Project to promote resilient farming launched

Madan Victoria Adongo,(middle)Executive Director PFAG addressing the participants.With him are Mr Bernar Gure,(left) and Mr Hajj Abdallah tetteh,(right)Photo Michael Ayeh (1)

Madan Victoria Adongo,(middle)Executive Director PFAG addressing the participants.With him are Mr Bernar Gure,(left) and Mr Hajj Abdallah tetteh,(right)Photo Michael Ayeh (1)

A project to reduce farmer’s dependence on agrochemicals and promote a resilient farming system through Farmer Input Subsidy Programmes (FISP) was launched in Accra yesterday.
The project dubbed ‘Promoting Agroecology in West Africa’ seeks to organise and support a farmer-led campaign to reform FISP and allocate available public investment and agricultural resources to small scale farmers including women in farming for increased productivity.
It is being implemented by the Centre for Indigenous Knowledge and Organisational Development (CIKOD) and the Peasant Farmers Association of Ghana (PFAG) with support from Groundswell International (GSI).
FISP is an initiative targeted at reducing the production cost of small scale or subsistence farmers and allows for the provision of improved varieties of farm inputs such as seed, fertilisers and pesticides at a fee subsidised by government.
Mr Bernard Guri, Executive Director of CIKOD who launched the programme said research has indicated that in Ghana FISPs contribute to increased production and best yields.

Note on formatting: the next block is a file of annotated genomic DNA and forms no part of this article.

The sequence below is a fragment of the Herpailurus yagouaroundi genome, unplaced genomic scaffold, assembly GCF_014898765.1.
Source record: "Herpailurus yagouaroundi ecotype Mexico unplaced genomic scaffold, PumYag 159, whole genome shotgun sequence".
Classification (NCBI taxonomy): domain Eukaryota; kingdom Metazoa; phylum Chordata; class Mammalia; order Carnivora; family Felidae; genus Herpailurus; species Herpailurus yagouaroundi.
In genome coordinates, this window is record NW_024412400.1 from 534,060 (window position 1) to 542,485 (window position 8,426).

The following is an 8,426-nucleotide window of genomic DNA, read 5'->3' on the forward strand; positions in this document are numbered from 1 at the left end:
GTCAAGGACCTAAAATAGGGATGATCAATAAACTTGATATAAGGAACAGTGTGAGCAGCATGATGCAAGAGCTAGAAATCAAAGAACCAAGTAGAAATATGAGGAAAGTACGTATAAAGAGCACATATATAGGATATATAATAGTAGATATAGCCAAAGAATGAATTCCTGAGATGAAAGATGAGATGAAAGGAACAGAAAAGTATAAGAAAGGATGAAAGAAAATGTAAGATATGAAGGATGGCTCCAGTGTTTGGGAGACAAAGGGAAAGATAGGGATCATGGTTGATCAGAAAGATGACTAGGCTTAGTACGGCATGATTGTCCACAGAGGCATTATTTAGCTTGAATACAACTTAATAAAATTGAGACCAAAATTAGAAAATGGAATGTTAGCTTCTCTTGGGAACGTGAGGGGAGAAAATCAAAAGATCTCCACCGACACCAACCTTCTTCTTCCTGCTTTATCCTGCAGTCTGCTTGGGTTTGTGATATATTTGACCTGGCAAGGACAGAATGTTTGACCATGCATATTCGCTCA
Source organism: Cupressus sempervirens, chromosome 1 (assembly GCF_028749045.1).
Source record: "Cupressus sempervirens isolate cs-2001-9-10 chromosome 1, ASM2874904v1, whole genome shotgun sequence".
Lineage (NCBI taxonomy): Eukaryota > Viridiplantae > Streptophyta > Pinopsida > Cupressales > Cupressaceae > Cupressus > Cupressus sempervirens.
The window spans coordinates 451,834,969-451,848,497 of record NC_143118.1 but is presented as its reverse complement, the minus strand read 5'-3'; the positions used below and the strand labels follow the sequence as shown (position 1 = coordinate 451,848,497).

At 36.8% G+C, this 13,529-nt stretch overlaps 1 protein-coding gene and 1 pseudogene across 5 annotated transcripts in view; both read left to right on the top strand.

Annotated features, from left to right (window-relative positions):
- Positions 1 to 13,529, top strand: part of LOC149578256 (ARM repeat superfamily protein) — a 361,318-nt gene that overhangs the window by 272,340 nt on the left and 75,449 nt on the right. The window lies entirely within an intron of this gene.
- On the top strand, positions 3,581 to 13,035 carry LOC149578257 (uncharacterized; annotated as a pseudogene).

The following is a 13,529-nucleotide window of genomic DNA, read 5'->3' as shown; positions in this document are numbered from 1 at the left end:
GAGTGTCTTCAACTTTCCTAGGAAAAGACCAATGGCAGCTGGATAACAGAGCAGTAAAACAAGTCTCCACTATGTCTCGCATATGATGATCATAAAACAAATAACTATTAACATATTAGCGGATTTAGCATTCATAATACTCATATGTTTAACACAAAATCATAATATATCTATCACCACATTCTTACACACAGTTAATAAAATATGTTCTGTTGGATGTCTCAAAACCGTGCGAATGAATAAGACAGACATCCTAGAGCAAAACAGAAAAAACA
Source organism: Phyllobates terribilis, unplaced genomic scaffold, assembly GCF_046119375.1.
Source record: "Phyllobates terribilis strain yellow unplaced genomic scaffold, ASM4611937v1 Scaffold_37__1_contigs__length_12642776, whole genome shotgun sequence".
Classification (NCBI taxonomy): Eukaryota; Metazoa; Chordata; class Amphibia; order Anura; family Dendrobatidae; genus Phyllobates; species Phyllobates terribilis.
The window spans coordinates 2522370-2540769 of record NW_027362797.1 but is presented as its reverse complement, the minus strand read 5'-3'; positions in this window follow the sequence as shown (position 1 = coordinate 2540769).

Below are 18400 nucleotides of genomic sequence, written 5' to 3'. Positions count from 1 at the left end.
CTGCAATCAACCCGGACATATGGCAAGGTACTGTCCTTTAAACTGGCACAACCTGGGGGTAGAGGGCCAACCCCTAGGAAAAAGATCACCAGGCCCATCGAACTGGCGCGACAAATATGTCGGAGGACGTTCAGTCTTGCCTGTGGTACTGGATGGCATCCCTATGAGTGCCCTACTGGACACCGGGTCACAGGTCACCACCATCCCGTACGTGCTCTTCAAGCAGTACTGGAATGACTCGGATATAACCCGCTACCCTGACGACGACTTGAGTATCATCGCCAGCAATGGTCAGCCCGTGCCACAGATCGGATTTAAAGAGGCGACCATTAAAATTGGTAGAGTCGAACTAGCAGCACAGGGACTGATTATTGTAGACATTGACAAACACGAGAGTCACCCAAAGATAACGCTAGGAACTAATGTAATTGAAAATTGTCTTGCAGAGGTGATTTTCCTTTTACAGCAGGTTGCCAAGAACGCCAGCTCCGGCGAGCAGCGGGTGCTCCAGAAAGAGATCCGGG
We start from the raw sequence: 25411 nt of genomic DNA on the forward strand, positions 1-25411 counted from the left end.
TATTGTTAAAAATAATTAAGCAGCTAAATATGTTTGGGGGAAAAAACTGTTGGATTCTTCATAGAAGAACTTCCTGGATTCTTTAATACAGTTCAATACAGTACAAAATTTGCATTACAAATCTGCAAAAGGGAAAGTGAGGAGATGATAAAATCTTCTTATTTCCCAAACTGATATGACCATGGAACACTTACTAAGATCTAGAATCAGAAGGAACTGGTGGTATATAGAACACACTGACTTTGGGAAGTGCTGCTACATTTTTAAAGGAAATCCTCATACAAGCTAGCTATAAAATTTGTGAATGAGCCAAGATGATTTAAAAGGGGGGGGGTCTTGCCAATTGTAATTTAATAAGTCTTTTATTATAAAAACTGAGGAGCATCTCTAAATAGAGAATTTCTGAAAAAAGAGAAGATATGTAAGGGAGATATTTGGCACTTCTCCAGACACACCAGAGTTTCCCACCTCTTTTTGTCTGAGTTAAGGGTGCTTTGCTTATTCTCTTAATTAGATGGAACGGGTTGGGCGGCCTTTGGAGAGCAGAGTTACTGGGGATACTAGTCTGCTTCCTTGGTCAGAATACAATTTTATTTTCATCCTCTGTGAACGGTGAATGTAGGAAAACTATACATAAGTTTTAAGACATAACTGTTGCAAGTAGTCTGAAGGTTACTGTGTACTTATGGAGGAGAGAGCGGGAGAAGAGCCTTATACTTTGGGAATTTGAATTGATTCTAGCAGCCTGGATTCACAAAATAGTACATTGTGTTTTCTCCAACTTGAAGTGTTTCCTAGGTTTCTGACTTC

“The available evidence has shown that FISPs help small-scale farmers in a long term, improve food security and helps build sustainable food systems that are necessary in a world facing diverse ecological, economic and social challenge,” he said.

He stressed the need to strengthen and expand the regenerative local economic development model.
Madam Victoria Adongo, Executive Director of the PFAG observed that FISPs have failed to meet its objectives of ensuring food security and improving livelihoods over the years due to the farmer’s dependency on subsidised farm inputs.
She stated that FISPs are also confronted with the misuse of public funds as packages funded by government in the form of vouchers and fertilisers  were sometimes stolen  and sent to commercial outlets.
“There is very little transparency regarding seed and fertiliser deals making it difficult  to calculate how much public funds fertiliser and seed companies are receiving due to weak monitoring and evaluation systems,” she said.

By Linda Naa Deide Aryeetey and Francisca Nartey        

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